* Dow comes within 13 points of 20,000 mark
* S&P within 5 points of intraday record high
* Financials lead gainers; Goldman Sachs boosts Dow
* Indexes up: Dow 0.39 pct, S&P 0.29 pct, Nasdaq 0.43 pct (Updates to early afternoon)
By Tanya Agrawal
Dec 20 (Reuters) - U.S. stocks eased off their session highs in early afternoon trading on Tuesday, but the Dow was still within spitting distance of 20,000, a level it has never breached.
The Nasdaq and the Dow had hit fresh records earlier in the day, with the blue-chip index falling just 13 points short of scaling the historic mark.
Goldman Sachs, which was up 1.1 percent, gave the biggest boost to the Dow.
U.S. stocks have been on a tear since the Nov. 8 presidential election, with the Dow up 9 percent and the S&P 500 more than 6 percent on bets that President-elect Donald Trump's plans for deregulation and infrastructure spending will boost the economy.
"It's just the momentum since the election," said Jeff Zipper, managing director for investments at Private Client Reserve at U.S. Bank in Palm Beach, Florida.
"The market is focused on the Trump agenda, which is tax cuts, infrastructure spending and deregulation. There's not a lot of selling going on."
However, volumes were muted as the last full trading week before the holiday season gets underway where movements may be pronounced.
There are also concerns that the post-election rally may have gone too far too soon.
"We're a little bit concerned that market trends may be extended a little bit and market prices need to convert to fair value," Zipper said. "It's not unusual to see a pullback after such a move."
The S&P 500 is trading at 17.9 times forward 12-month earnings, above the 10-year median of 14.7 times, according to StarMine data.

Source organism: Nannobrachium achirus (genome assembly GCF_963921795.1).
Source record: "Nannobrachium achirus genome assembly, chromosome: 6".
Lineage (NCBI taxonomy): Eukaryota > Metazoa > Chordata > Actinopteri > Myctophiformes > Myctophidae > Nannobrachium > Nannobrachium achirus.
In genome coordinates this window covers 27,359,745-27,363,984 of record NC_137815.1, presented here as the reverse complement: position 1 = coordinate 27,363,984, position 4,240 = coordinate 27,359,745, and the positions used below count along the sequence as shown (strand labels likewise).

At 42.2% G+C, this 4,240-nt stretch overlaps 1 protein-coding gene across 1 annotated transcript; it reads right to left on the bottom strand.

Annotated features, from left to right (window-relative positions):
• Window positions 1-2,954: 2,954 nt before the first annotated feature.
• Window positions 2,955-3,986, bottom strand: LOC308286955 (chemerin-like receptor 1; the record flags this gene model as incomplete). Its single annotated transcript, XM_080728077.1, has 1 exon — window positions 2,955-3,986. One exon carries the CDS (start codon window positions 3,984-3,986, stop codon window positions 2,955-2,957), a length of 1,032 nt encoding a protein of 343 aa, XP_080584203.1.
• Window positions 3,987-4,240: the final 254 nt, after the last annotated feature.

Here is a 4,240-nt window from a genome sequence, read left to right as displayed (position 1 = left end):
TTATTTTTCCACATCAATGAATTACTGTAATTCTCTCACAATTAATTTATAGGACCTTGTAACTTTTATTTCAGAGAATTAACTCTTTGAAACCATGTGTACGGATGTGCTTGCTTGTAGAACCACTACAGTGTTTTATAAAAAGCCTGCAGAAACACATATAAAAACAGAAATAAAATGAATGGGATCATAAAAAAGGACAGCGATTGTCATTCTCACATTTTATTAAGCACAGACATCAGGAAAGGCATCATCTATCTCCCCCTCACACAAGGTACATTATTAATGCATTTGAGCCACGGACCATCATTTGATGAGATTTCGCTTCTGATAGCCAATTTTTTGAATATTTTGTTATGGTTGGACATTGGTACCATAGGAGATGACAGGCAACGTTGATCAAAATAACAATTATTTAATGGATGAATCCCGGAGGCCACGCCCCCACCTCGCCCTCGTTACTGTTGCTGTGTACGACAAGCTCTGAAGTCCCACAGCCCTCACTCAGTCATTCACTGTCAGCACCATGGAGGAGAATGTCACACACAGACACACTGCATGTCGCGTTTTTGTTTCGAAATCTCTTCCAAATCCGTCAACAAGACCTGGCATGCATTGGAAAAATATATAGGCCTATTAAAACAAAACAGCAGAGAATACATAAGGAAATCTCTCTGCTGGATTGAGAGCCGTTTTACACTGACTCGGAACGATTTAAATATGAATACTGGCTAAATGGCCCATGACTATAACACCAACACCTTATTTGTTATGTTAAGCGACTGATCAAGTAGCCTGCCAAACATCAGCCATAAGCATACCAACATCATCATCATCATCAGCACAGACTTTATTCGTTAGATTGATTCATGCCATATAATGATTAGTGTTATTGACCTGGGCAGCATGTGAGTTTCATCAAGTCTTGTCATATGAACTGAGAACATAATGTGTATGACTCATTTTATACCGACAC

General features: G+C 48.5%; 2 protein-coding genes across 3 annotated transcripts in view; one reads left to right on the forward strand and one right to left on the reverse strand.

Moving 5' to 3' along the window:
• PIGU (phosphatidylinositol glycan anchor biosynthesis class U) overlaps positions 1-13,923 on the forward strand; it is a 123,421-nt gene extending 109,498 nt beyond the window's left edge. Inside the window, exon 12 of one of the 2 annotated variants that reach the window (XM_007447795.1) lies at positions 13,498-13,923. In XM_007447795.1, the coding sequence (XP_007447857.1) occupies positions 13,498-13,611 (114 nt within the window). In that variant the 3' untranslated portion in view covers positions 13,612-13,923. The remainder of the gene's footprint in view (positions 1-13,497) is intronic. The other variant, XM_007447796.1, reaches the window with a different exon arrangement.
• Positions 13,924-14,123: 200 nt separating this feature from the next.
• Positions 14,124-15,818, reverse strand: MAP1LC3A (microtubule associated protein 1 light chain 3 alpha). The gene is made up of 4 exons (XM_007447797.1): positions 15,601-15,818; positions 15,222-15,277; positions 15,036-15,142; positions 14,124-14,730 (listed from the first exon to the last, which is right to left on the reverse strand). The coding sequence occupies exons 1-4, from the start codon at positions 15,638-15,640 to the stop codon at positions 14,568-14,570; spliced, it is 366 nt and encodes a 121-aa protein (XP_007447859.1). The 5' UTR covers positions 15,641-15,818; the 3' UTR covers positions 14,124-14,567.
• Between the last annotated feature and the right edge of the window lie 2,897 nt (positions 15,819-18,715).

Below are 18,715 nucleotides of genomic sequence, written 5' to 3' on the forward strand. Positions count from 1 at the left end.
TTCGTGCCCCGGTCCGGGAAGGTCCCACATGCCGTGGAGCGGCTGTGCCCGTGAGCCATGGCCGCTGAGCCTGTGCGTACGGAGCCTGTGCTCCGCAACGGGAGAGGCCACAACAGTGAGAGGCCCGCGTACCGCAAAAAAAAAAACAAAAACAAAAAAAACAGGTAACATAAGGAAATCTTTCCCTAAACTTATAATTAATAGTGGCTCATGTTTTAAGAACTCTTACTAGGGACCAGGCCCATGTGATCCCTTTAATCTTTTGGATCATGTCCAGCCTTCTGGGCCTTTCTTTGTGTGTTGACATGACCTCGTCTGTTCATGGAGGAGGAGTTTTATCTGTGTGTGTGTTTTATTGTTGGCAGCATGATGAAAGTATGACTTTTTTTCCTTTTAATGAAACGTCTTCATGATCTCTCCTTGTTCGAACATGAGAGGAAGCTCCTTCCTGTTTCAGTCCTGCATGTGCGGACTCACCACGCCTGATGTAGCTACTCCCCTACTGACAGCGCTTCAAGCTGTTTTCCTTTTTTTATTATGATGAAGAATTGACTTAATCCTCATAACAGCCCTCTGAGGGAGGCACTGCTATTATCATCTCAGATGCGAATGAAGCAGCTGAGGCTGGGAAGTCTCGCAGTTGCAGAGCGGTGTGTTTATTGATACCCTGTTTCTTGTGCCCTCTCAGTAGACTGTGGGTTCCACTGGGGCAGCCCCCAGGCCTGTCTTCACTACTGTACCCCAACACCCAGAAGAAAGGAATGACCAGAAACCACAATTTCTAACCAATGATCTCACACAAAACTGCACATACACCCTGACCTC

At 12:46 p.m. ET (1746 GMT) the Dow Jones Industrial average was up 77.46 points, or 0.39 percent, at 19,960.52.
The S&P 500 was up 6.69 points, or 0.29 percent, at 2,269.22. The index came within five points of its intraday high of 2,277.53.
The Nasdaq Composite was up 23.38 points, or 0.43 percent, at 5,480.82.
Eight of the 11 major S&P sectors were higher, with the financial index's 0.81 percent rise leading the advancers.
Wells Fargo, Bank of America and Citigroup boosted the sector.
The index has risen about 18 percent since the election, buoyed by Trump's deregulation plans and the prospect of higher interest rates.
The consumer discretionary index was also up 0.80 percent.
Brent oil prices rose to a one-week high on forecasts of a steep draw in U.S. crude stocks that could indicate global oversupply is starting to shrink.
The dollar climbed to a 14-year high after Federal Reserve Chair Janet Yellen's comments about the labor market reinforced the notion of a faster pace of U.S. interest rate hikes next year than had been expected.
General Mills fell 3.2 percent to $61.01 after the Cheerios cereal-maker's quarterly results missed expectations.
Advancing issues outnumbered decliners on the NYSE by 1,819 to 1,077. On the Nasdaq, 1,769 issues rose and 1,023 fell.
The S&P 500 index showed 34 new 52-week highs and no new lows, while the Nasdaq recorded 180 new highs and 24 new lows. (Reporting by Tanya Agrawal in Bengaluru; Editing by Saumyadeb Chakrabarty and Anil D'Silva)